In this article, we’ll dive into GPU programming with Python. Using the ease of Python, you can unlock the incredible computing power of your video card’s GPU (graphics processing unit). In this example, we’ll work with NVIDIA’s CUDA library.
For this exercise, you’ll need either a physical machine with Linux and an NVIDIA-based GPU, or launch a GPU-based instance on Amazon Web Services. Either should work fine, but if you choose to use a physical machine, you’ll need to make sure you have the NVIDIA proprietary drivers installed, see instructions: https://linuxhint.com/install-nvidia-drivers-linux
You’ll also need the CUDA Toolkit installed. This example uses Ubuntu 16.04 LTS specifically, but there are downloads available for most major Linux distributions at the following URL: https://developer.nvidia.com/cuda-downloads
I prefer the .deb based download, and these examples will assume you chose that route. The file you download is a .deb package but doesn’t have a .deb extension, so renaming it to have a .deb at the end his helpful. Then you install it with:
sudo dpkg -i package-name.deb
If you are prompted about installing a GPG key, please follow the instructions given to do so.
Now you’ll need to install the cuda package itself. To do so, run:
sudo apt-get update sudo apt-get install cuda -y
This part can take a while, so you might want to grab a cup of coffee. Once it’s done, I recommend rebooting to ensure all modules are properly reloaded.
Next, you’ll need the Anaconda Python distribution. You can download that here: https://www.anaconda.com/download/#linux
Grab the 64-bit version and install it like this:
(the star in the above command will ensure that the command is ran regardless of the minor version)
The default install location should be fine, and in this tutorial, we’ll use it. By default, it installs to ~/anaconda3
At the end of the install, you’ll be prompted to decide if you wish to add Anaconda to your path. Answer yes here to make running the necessary commands easier. To ensure this change takes place, after the installer finishes completely, log out then log back in to your account.
More info on Installing Anaconda: https://linuxhint.com/install-anaconda-python-on-ubuntu/
Finally we’ll need to install Numba. Numba uses the LLVM compiler to compile Python to machine code. This not only enhances performance of regular Python code but also provides the glue necessary to send instructions to the GPU in binary form. To do this, run:
conda install numba
Limitations and Benefits of GPU Programming
It’s tempting to think that we can convert any Python program into a GPU-based program, dramatically accelerating its performance. However, the GPU on a video card works considerably differently than a standard CPU in a computer.
CPUs handle a lot of different inputs and outputs and have a wide assortment of instructions for dealing with these situations. They also are responsible for accessing memory, dealing with the system bus, handling protection rings, segmenting, and input/output functionality. They are extreme multitaskers with no specific focus.
GPUs on the other hand are built to process simple functions with blindingly fast speed. To accomplish this, they expect a more uniform state of input and output. By specializing in scalar functions. A scalar function takes one or more inputs but returns only a single output. These values must be types pre-defined by numpy.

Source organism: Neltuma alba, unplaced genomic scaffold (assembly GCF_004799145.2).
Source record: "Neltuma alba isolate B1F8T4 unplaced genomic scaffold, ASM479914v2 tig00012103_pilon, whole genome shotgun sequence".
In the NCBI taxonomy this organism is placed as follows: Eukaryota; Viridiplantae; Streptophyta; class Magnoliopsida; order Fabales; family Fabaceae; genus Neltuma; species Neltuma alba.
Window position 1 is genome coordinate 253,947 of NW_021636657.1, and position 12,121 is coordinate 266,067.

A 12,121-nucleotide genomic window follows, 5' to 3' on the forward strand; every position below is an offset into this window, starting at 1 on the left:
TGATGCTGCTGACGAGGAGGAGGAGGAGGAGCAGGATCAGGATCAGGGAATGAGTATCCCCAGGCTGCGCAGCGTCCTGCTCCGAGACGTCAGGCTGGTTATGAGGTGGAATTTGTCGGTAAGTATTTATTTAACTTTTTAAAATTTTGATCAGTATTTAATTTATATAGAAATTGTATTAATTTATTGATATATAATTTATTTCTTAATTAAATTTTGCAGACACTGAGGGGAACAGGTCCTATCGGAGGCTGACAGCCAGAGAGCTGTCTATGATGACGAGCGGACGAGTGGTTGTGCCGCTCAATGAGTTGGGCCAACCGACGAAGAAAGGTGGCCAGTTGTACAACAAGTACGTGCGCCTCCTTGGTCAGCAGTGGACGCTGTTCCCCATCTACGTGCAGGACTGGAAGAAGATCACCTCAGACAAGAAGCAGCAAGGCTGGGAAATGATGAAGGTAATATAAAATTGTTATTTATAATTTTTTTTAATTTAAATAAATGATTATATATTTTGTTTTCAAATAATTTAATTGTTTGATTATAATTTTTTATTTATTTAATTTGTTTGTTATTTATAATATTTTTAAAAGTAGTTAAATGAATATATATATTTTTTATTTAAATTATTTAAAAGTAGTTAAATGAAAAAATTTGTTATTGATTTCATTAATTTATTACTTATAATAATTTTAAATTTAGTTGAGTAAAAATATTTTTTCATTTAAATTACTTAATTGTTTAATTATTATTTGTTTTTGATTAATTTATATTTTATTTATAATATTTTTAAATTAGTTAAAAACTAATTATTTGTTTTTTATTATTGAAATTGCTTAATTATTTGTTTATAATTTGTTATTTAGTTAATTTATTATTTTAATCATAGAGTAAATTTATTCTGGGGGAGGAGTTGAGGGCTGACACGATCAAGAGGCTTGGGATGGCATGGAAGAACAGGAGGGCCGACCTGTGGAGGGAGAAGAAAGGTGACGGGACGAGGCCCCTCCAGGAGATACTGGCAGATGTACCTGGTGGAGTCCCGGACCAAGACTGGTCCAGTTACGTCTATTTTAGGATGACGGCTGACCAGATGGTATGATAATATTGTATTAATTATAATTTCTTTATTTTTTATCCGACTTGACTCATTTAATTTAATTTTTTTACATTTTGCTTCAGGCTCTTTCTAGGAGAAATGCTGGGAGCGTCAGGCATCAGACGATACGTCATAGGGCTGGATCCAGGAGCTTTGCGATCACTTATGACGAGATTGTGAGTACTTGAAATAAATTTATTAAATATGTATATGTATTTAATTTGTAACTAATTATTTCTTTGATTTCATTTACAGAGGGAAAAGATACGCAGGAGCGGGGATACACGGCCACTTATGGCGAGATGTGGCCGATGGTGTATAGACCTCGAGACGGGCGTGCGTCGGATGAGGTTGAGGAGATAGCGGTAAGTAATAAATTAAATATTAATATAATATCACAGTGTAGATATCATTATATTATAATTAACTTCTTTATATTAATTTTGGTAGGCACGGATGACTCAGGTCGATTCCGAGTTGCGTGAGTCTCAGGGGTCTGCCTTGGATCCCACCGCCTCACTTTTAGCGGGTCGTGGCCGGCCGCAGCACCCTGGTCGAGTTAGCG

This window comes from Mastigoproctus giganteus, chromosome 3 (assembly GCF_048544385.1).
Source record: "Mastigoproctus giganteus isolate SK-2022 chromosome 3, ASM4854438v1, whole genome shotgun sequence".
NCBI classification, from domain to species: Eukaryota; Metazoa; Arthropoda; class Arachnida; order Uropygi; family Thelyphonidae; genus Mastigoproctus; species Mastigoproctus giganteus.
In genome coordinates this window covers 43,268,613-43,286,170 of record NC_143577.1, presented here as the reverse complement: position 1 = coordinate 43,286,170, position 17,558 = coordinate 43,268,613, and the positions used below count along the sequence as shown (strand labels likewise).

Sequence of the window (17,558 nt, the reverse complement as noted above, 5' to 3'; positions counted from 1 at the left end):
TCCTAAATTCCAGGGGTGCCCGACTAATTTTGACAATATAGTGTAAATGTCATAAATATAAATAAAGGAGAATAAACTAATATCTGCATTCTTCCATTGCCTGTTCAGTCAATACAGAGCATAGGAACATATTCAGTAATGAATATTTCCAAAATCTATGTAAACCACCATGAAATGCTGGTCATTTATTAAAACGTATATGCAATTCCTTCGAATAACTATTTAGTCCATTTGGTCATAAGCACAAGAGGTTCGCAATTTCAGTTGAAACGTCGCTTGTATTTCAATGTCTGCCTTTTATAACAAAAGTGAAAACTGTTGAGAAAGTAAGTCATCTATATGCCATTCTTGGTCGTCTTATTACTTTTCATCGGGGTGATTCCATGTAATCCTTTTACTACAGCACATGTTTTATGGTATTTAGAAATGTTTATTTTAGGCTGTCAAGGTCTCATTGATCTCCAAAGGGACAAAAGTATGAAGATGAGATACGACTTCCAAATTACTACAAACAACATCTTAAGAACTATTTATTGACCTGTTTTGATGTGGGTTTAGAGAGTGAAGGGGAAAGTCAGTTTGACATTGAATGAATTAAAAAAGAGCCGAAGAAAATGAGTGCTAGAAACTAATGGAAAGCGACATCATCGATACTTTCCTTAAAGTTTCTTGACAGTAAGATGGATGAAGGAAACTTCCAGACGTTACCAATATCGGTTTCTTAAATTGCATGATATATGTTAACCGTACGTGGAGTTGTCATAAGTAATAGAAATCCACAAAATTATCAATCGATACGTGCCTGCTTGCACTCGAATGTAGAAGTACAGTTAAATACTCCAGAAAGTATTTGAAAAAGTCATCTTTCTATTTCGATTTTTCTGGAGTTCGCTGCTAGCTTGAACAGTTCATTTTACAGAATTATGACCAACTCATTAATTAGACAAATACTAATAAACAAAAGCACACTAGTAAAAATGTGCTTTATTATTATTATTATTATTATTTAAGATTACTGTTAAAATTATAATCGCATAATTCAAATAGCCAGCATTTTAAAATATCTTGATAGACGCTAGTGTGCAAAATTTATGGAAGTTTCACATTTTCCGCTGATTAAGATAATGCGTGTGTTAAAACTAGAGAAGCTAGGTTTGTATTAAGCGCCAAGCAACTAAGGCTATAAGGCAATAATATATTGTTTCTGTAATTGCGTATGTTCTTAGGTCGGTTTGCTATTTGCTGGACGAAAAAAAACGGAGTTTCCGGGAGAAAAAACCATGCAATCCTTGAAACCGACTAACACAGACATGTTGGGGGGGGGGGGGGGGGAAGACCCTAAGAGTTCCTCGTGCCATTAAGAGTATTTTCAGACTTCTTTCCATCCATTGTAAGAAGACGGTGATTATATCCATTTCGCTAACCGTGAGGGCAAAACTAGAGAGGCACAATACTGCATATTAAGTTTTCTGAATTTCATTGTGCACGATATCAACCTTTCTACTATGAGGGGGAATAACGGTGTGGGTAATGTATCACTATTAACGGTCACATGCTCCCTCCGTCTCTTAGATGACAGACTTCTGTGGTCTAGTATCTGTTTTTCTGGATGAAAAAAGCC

In this example, we’ll create a simple function that takes a list of values, adds them together, and returns the sum. To demonstrate the power of the GPU, we’ll run one of these functions on the CPU and one on the GPU and display the times. The documented code is below:
import numpy as np from timeit import default_timer as timer from numba import vectorize # This should be a substantially high value. On my test machine, this took # 33 seconds to run via the CPU and just over 3 seconds on the GPU. NUM_ELEMENTS = 100000000 # This is the CPU version. def vector_add_cpu(a, b): c = np.zeros(NUM_ELEMENTS, dtype=np.float32) for i in range(NUM_ELEMENTS): c[i] = a[i] + b[i] return c # This is the GPU version. Note the @vectorize decorator. This tells # numba to turn this into a GPU vectorized function. @vectorize(["float32(float32, float32)"], target='cuda') def vector_add_gpu(a, b): return a + b; def main(): a_source = np.ones(NUM_ELEMENTS, dtype=np.float32) b_source = np.ones(NUM_ELEMENTS, dtype=np.float32) # Time the CPU function start = timer() vector_add_cpu(a_source, b_source) vector_add_cpu_time = timer() - start # Time the GPU function start = timer() vector_add_gpu(a_source, b_source) vector_add_gpu_time = timer() - start # Report times print("CPU function took %f seconds." % vector_add_cpu_time) print("GPU function took %f seconds." % vector_add_gpu_time) return 0 if __name__ == "__main__": main()
To run the example, type:
NOTE: If you run into issues when running your program, try using “conda install accelerate”.
As you can see, the CPU version runs considerably slower.
If not, then your iterations are too small. Adjust the NUM_ELEMENTS to a larger value (on mine, the breakeven mark seemed to be around 100 million). This is because the setup of the GPU takes a small but noticeable amount of time, so to make the operation worth it, a higher workload is needed. Once you raise it above the threshold for your machine, you’ll notice substantial performance improvements of the GPU version over the CPU version.
I hope you’ve enjoyed our basic introduction into GPU Programming with Python. Though the example above is trivial, it provides the framework you need to take your ideas further utilizing the power of your GPU.